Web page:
There’s been steady year-on -year growth in the number of CAT claims filed since 2020 and, with obstacles remaining for class actions in the High Court in many areas, it seems likely this will continue into 2024. With the emergence of novel and complex technology with extremely fast growth rates (such that market dominance can be suggested), as we are currently witnessing in the world of generative AI, there appears to be evermore targets for the claimant bar to go after. One look at the headlines about US class actions involving AI companies makes it clear that their privacy practices, in particular, are going to be claimant fodder for some time yet.
There have also been calls, unsurprisingly from claimant law firms among others, for the CAT’s remit to be widened beyond its current mandate to hear only competition-based claims. The suggestion is that breaches of consumer protection laws should also fall within the CAT’s wheelhouse, so as to provide a route to justice for consumers who’ve suffered low-level harm, en masse, but without necessarily having been the victims of an antitrust violation. Bearing in mind the raft of new consumer protection legislation and rights which are about to come into force in the UK such calls, if answered, would very likely lead to a huge influx of additional claims.
In this regard, the potential impact of the EU’s Representative Actions Directive (“RAD”) should be borne in mind. The RAD has ensured that a minimum level of collective redress is available in each and every Member State in relation to a long list of consumer protection-based laws. Whilst the UK of course has absolutely no obligation to implement any such measures, pressure on the government to do so is likely to increase if the view that the UK public is receiving a lower level of protection and redress than its EU counterpart gains ground.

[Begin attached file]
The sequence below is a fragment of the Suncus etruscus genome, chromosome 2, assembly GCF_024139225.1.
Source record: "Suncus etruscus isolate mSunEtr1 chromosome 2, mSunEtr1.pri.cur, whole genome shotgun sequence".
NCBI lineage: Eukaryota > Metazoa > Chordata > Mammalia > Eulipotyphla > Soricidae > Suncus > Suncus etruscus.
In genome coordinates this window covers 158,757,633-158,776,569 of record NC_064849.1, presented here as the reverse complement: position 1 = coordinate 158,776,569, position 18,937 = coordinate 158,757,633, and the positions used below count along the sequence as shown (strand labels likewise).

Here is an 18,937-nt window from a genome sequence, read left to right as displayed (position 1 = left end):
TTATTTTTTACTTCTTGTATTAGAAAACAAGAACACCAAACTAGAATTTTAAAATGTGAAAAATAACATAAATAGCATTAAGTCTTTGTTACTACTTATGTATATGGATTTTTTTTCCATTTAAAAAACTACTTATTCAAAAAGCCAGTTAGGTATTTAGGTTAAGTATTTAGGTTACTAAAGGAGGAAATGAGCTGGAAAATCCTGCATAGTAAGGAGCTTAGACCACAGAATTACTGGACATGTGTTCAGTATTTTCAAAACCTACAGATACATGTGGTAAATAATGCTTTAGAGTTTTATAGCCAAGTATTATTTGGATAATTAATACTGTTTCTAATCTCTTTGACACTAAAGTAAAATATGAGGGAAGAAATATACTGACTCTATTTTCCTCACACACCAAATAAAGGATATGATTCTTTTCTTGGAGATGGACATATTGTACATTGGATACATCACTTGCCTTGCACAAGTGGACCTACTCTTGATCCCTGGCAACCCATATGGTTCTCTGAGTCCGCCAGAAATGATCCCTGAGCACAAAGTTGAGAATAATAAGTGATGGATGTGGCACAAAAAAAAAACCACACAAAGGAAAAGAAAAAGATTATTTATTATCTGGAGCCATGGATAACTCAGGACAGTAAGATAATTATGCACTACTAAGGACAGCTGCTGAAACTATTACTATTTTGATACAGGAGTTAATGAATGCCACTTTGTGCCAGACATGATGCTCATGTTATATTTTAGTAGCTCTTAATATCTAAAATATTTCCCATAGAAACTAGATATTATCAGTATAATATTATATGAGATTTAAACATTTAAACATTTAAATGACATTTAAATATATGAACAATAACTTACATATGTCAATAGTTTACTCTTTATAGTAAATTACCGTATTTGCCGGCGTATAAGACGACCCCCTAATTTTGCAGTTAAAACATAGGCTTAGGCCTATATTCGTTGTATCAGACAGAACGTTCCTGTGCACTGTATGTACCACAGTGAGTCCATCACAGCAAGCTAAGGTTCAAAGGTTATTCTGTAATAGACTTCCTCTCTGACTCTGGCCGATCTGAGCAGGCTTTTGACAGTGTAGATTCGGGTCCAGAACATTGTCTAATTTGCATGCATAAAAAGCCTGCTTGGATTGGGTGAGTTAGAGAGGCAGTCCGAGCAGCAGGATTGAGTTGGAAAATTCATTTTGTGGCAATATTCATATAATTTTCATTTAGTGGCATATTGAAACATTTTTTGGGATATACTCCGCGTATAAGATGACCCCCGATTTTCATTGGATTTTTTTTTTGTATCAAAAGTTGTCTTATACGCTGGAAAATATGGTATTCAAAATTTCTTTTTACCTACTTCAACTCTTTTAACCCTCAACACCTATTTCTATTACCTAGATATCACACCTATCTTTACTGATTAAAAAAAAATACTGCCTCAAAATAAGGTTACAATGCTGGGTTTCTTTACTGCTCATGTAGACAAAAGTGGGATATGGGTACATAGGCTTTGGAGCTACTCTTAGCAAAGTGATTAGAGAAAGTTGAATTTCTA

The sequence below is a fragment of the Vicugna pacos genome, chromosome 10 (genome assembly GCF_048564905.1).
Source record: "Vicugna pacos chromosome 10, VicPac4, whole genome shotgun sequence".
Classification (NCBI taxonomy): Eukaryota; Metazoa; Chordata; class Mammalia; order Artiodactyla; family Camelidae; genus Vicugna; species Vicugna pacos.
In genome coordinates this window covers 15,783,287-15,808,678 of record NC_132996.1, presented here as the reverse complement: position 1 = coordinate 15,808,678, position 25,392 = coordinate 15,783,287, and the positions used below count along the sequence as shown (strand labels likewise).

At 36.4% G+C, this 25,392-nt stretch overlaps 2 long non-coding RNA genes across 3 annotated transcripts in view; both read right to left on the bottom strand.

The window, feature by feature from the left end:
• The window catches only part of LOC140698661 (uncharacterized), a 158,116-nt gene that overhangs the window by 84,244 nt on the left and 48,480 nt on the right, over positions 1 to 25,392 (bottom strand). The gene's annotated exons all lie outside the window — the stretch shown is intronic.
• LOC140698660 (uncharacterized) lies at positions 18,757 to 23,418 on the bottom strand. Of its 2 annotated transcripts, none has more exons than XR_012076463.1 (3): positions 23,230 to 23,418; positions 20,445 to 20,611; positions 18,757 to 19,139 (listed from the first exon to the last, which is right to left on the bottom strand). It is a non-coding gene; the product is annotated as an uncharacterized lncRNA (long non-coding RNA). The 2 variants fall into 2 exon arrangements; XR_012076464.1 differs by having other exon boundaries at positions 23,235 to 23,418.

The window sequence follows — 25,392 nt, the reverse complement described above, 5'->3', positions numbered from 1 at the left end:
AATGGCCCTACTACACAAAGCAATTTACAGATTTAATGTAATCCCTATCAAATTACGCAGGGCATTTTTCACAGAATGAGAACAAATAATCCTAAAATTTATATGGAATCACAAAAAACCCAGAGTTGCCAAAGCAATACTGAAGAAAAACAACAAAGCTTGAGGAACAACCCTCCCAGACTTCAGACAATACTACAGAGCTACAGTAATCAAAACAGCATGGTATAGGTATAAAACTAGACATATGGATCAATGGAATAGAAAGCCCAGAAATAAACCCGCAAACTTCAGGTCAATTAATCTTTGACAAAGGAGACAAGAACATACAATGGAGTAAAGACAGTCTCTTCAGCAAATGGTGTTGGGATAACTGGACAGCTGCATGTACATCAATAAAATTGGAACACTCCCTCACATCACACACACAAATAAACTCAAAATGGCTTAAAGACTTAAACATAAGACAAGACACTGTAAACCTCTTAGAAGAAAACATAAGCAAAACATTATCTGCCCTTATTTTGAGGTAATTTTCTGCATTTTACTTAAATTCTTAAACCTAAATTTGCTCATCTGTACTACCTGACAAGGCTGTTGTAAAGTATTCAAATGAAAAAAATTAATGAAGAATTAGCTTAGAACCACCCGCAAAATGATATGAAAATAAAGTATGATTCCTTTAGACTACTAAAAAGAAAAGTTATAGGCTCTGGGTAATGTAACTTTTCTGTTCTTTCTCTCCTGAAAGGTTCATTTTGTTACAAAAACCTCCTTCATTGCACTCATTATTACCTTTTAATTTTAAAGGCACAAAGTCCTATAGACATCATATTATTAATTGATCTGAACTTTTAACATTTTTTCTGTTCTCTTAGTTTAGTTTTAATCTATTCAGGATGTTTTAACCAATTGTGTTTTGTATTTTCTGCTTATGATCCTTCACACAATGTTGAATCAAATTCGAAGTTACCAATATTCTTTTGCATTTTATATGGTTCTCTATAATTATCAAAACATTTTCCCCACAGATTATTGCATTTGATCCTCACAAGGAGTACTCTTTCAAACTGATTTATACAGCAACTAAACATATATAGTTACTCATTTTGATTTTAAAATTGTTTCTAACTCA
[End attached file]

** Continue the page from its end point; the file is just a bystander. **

Before we conclude, though, that all eyes should be on the CAT and the CAT only from now on, some of the hurdles associated with CAT litigation merit a brief examination. As claims in the CAT progress to certification stage, those bringing them are likely to encounter a number of stumbling blocks, both competition-specific and those applicable to class actions more generally, which could slow the gold-rush. These are most likely to pertain to certification, scrutiny of funding and damages calculation and distribution, issues upon which we have already seen some instructive decisions handed down. For example, the above-mentioned Gormsen case ground to a halt earlier this year when the CAT refused certification because Dr Gormsen’s expert methodology for calculation of damages was held to be flawed (in that it did not offer a realistic prospect of establishing loss on a class-wide basis) rendering the case untriable.
In an even more recent decision, litigation funders involved in CAT claims have taken a big hit as a result of the Supreme Court’s decision in the case of R (on the application of PACCAR Inc and others) v Competition Appeal Tribunal and others. This is because the Court ruled that litigation funding agreements under which payment is calculated by reference to a percentage of the sum recovered (or has some direct relationship with such sum) constitute Damages-Based Agreements (“DBA”). Many funding arrangements supporting active CAT claims are structure on this basis; this is highly problematic given that, under the Competition Act 1998, DBAs are prohibited for use in opt-out competition class actions. This decision therefore handed new ammunition to CAT defendants, as well as causing a massive headache for funders as they frantically scramble to renegotiate the terms of their funding agreements. Whilst unlikely to prove fatal to the funding of competition class actions, it is likely to fuel further challenges of funding arrangements, given the lack of certainty as to what is and isn’t a DBA.